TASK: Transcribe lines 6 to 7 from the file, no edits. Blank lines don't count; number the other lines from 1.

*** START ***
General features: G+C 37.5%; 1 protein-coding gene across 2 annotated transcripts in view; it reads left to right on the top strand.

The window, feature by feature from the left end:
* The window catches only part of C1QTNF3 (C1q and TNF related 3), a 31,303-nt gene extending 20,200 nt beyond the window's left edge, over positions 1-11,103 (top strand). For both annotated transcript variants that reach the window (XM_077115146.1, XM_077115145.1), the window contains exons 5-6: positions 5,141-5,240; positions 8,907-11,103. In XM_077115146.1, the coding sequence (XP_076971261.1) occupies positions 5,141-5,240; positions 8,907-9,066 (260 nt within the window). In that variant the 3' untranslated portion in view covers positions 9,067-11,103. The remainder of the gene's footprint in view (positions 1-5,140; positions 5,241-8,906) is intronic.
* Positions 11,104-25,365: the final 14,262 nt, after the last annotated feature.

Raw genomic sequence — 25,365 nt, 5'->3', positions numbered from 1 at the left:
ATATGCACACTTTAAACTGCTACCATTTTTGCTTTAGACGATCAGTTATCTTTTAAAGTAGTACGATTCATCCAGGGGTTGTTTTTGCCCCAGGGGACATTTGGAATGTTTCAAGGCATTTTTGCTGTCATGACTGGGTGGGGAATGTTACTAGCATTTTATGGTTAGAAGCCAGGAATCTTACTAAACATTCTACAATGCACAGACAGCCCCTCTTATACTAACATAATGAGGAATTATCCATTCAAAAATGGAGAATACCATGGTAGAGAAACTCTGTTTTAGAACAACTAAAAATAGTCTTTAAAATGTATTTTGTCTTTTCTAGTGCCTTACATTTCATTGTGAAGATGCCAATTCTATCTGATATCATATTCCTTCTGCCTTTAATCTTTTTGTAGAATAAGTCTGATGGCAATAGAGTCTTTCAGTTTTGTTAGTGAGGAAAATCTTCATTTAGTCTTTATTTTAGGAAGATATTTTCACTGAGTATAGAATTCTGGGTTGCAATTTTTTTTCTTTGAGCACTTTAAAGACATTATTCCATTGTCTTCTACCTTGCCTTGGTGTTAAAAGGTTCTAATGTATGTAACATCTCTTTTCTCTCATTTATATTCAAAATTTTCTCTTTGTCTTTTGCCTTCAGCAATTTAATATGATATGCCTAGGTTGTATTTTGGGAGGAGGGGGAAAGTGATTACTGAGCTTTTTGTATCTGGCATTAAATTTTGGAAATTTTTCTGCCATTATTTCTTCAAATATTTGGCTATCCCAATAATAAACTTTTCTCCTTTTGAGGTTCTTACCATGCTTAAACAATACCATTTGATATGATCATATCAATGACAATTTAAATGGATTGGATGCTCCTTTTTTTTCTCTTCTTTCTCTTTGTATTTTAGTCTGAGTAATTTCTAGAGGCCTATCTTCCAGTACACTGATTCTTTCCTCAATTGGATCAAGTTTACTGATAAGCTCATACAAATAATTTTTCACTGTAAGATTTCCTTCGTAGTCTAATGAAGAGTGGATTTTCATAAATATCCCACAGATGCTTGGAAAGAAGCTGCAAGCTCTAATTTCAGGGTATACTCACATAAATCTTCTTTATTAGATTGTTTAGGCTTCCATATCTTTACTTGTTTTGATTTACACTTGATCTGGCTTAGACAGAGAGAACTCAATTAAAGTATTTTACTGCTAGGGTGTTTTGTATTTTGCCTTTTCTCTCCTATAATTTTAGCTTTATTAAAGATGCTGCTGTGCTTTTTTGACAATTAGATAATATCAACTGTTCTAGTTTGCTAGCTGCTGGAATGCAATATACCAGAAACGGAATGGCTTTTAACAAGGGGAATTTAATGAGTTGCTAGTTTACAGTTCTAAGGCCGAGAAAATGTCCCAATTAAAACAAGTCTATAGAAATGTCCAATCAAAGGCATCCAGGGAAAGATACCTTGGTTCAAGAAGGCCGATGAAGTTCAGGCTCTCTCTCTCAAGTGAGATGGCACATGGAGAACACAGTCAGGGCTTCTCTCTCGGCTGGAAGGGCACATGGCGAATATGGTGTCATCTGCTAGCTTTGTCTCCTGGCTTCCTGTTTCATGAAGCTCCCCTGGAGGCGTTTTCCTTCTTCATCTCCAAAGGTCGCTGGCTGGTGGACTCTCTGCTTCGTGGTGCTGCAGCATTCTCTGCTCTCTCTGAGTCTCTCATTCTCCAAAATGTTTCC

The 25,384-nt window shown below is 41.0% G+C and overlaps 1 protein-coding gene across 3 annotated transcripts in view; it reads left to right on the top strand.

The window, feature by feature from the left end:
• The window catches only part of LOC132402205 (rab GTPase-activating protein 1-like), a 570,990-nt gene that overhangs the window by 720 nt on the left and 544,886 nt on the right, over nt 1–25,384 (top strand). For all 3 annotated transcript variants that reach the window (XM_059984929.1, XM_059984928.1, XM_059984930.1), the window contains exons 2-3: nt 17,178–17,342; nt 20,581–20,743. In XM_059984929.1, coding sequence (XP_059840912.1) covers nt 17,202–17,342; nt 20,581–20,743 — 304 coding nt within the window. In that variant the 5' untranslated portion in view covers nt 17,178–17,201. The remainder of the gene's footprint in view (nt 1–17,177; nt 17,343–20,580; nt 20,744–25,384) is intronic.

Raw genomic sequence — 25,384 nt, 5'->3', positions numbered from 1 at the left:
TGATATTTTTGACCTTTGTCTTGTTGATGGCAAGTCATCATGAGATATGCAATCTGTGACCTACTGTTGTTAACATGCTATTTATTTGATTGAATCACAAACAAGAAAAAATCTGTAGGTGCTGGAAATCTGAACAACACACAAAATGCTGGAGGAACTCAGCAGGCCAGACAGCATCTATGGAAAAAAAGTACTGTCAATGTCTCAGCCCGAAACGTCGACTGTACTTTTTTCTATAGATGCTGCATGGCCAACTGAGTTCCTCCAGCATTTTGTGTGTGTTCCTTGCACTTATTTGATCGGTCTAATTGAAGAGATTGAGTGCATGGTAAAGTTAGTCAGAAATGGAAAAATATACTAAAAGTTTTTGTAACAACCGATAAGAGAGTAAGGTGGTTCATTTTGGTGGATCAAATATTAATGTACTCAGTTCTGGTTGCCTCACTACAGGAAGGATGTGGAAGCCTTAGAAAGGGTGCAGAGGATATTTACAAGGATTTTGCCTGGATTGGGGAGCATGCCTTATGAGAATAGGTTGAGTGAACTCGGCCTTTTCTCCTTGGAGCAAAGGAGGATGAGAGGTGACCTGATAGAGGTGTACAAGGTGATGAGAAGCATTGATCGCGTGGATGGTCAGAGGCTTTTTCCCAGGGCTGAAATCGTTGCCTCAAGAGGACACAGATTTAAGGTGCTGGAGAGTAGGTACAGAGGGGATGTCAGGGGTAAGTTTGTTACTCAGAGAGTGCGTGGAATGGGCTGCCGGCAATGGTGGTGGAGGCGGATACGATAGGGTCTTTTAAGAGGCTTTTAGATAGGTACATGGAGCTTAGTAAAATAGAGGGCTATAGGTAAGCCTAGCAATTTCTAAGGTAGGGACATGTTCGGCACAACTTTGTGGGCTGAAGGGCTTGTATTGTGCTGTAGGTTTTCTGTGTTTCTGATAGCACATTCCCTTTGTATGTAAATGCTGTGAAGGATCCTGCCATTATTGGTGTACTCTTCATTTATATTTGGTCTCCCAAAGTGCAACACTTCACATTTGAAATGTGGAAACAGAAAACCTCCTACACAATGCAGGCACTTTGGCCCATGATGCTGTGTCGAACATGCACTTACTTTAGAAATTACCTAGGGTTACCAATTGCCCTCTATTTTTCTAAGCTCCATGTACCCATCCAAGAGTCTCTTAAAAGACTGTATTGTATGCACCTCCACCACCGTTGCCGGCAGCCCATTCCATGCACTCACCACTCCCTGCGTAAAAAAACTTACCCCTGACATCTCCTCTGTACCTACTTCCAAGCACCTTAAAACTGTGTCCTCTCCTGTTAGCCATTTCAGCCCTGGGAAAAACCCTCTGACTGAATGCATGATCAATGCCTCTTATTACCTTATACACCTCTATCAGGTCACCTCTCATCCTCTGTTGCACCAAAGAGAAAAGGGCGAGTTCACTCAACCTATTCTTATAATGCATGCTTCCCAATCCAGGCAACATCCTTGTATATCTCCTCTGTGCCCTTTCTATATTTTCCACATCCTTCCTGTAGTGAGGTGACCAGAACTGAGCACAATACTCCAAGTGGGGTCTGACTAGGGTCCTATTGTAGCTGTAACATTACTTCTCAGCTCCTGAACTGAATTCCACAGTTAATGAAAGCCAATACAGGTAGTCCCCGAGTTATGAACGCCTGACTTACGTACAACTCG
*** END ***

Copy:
ATATGCACACTTTAAACTGCTACCATTTTTGCTTTAGACGATCAGTTATCTTTTAAAGTAGTACGATTCATCCAGGGGTTGTTTTTGCCCCAGGGGACATTTGGAATGTTTCAAGGCATTTTTGCTGTCATGACTGGGTGGGGAATGTTACTAGCATTTTATGGTTAGAAGCCAGGAATCTTACTAAACATTCTACAATGCACAGACAGCCCCTCTTATACTAACATAATGAGGAATTATCCATTCAAAAATGGAGAATACCATGGTAGAGAAACTCTGTTTTAGAACAACTAAAAATAGTCTTTAAAATGTATTTTGTCTTTTCTAGTGCCTTACATTTCATTGTGAAGATGCCAATTCTATCTGATATCATATTCCTTCTGCCTTTAATCTTTTTGTAGAATAAGTCTGATGGCAATAGAGTCTTTCAGTTTTGTTAGTGAGGAAAATCTTCATTTAGTCTTTATTTTAGGAAGATATTTTCACTGAGTATAGAATTCTGGGTTGCAATTTTTTTTCTTTGAGCACTTTAAAGACATTATTCCATTGTCTTCTACCTTGCCTTGGTGTTAAAAGGTTCTAATGTATGTAACATCTCTTTTCTCTCATTTATATTCAAAATTTTCTCTTTGTCTTTTGCCTTCAGCAATTTAATATGATATGCCTAGGTTGTATTTTGGGAGGAGGGGGAAAGTGATTACTGAGCTTTTTGTATCTGGCATTAAATTTTGGAAATTTTTCTGCCATTATTTCTTCAAATATTTGGCTATCCCAATAATAAACTTTTCTCCTTTTGAGGTTCTTACCATGCTTAAACAATACCATTTGATATGATCATATCAATGACAATTTAAATGGATTGGATGCTCCTTTTTTTTCTCTTCTTTCTCTTTGTATTTTAGTCTGAGTAATTTCTAGAGGCCTATCTTCCAGTACACTGATTCTTTCCTCAATTGGATCAAGTTTACTGATAAGCTCATACAAATAATTTTTCACTGTAAGATTTCCTTCGTAGTCTAATGAAGAGTGGATTTTCATAAATATCCCACAGATGCTTGGAAAGAAGCTGCAAGCTCTAATTTCAGGGTATACTCACATAAATCTTCTTTATTAGATTGTTTAGGCTTCCATATCTTTACTTGTTTTGATTTACACTTGATCTGGCTTAGACAGAGAGAACTCAATTAAAGTATTTTACTGCTAGGGTGTTTTGTATTTTGCCTTTTCTCTCCTATAATTTTAGCTTTATTAAAGATGCTGCTGTGCTTTTTTGACAATTAGATAATATCAACTGTTCTAGTTTGCTAGCTGCTGGAATGCAATATACCAGAAACGGAATGGCTTTTAACAAGGGGAATTTAATGAGTTGCTAGTTTACAGTTCTAAGGCCGAGAAAATGTCCCAATTAAAACAAGTCTATAGAAATGTCCAATCAAAGGCATCCAGGGAAAGATACCTTGGTTCAAGAAGGCCGATGAAGTTCAGGCTCTCTCTCTCAAGTGAGATGGCACATGGAGAACACAGTCAGGGCTTCTCTCTCGGCTGGAAGGGCACATGGCGAATATGGTGTCATCTGCTAGCTTTGTCTCCTGGCTTCCTGTTTCATGAAGCTCCCCTGGAGGCGTTTTCCTTCTTCATCTCCAAAGGTCGCTGGCTGGTGGACTCTCTGCTTCGTGGTGCTGCAGCATTCTCTGCTCTCTCTGAGTCTCTCATTCTCCAAAATGTTTCC

The 25,384-nt window shown below is 41.0% G+C and overlaps 1 protein-coding gene across 3 annotated transcripts in view; it reads left to right on the top strand.